I am having a conversation with John who works in the solar industry. We are discussing the fact of how safety protocols – which are abounding in his profession – are sometimes in conflict with what the client wants: less downtime and more production.
As he is sharing with me this everlasting conflict, I begin to think about how it is kind of the same in the world of dog training.
Protocols, and I am defining a protocol as: a methodology & list of “steps” or conditions to follow are there for a reason. So what happens then when we (professionals) succumb to client’s pressure that it is taking too long or too much money to reach their goals?
I can think of at least a few instances where the breaking of protocols or just hurrying the process along can have grave consequences. Most of the work I do is helping clients with their fearful or aggressive dogs. Neither scenarios are easy or speedy in resolution.
Think, for example, of a dog that has demonstrated either fear or aggressive behaviors in a certain context and has not yet learned the skills to deal with the situation differently. Now the dog is exposed to the offending stimulus. As a result, we will not only undue the strides made in teaching the dog new behaviors and most importantly change his emotional conditioning, but it can very well result in someone getting badly hurt. Or sued… which is really the bottom-line for most folks dealing with aggression.
Another situation that is really sensitive to working at the dog’s pace and making sure the protocols established are polished to a high degree of execution is when the well-being of the dog is at stake. Yes, I can argue that a dog that is afraid (or aggresses) can fall under this criteria. It is definitively very taxing to be afraid a lot of the time. Especially if we are having to confront the object of our fear on an ongoing basis. Aggression, by the way, is most of the time the quantifiable symptom of a dog that is under some sort of duress.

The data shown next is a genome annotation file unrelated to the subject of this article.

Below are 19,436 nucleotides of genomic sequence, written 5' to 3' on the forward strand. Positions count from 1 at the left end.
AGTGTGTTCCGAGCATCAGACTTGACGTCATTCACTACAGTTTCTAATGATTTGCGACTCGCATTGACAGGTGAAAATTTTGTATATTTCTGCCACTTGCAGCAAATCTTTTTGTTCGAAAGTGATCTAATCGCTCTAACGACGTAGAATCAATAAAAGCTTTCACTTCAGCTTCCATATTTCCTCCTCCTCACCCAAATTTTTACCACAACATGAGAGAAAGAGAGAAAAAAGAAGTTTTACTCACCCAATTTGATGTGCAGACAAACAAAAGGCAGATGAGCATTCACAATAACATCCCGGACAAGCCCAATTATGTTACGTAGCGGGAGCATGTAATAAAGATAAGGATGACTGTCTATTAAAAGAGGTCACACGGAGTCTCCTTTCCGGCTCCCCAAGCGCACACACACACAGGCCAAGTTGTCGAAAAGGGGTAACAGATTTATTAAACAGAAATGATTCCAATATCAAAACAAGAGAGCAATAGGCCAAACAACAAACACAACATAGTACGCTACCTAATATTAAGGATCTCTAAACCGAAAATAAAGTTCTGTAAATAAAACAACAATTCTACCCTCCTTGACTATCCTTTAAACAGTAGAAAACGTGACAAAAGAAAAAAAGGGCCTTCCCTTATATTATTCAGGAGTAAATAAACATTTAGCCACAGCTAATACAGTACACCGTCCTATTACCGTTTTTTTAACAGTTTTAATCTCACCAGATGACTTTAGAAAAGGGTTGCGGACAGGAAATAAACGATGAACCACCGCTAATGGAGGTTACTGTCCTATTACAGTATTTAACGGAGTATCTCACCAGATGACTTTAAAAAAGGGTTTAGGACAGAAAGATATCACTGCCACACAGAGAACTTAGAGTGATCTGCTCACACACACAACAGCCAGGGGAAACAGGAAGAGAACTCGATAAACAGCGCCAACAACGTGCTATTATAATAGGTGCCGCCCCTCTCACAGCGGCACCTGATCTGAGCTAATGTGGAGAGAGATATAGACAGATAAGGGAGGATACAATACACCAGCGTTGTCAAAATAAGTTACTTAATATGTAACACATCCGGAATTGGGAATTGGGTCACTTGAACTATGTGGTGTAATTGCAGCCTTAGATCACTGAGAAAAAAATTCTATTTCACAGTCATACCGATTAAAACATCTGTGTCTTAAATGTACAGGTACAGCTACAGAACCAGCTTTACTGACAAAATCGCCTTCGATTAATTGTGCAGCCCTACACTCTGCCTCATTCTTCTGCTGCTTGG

So what is one to do? First off I think it serves us to recognized that cutting corners and being in denial of how long it will take to reach our ultimate goal are part of the human experience.
As such, it behooves us to be on alert so that we can monitor our own natural tendency to do just that – cut to the chase.
Once we realize that cutting corners or hurrying love can really undermine our ultimate goals, we can reevaluate them. Here lies again one of the reasons why it is so hard to convince folks to stick with the training recommendations. It is difficult to remain motivated when the reinforcer is not at our grasp… The ever present scenario of short-term gratification spans long-term (lasting) goal. Just look around- it is a malady!
One of the strategies that I think that can really serve us in not only reaching our goals, but remaining motivated to do so is to exercise empathy for our dogs when they need us to be their advocate. As well as exercising empathy for our situation when our culture screams at us on a daily basis to move faster and faster… taking a mini-break from goal-reaching while keeping everyone out of trouble and distress is also a valuable strategy for staying in the “game.”
Finally, and I cannot say this any clearer, keeping some sort of factual record of the positive changes and improvements in our dog’s behaviors will keep us focused on the task at hand because the truth is that life in general is more of a mix of good- and- not so good news and we tend to see all the bad news all the time. Acknowledging progress is oh, so good for the soul!
So remember, the next time you are considering the temptation to hurry the process or altogether skip a protocol think that any relationship worth having or any goal worth attaining requires that we agree to not hurry love- but to stay put for the long haul.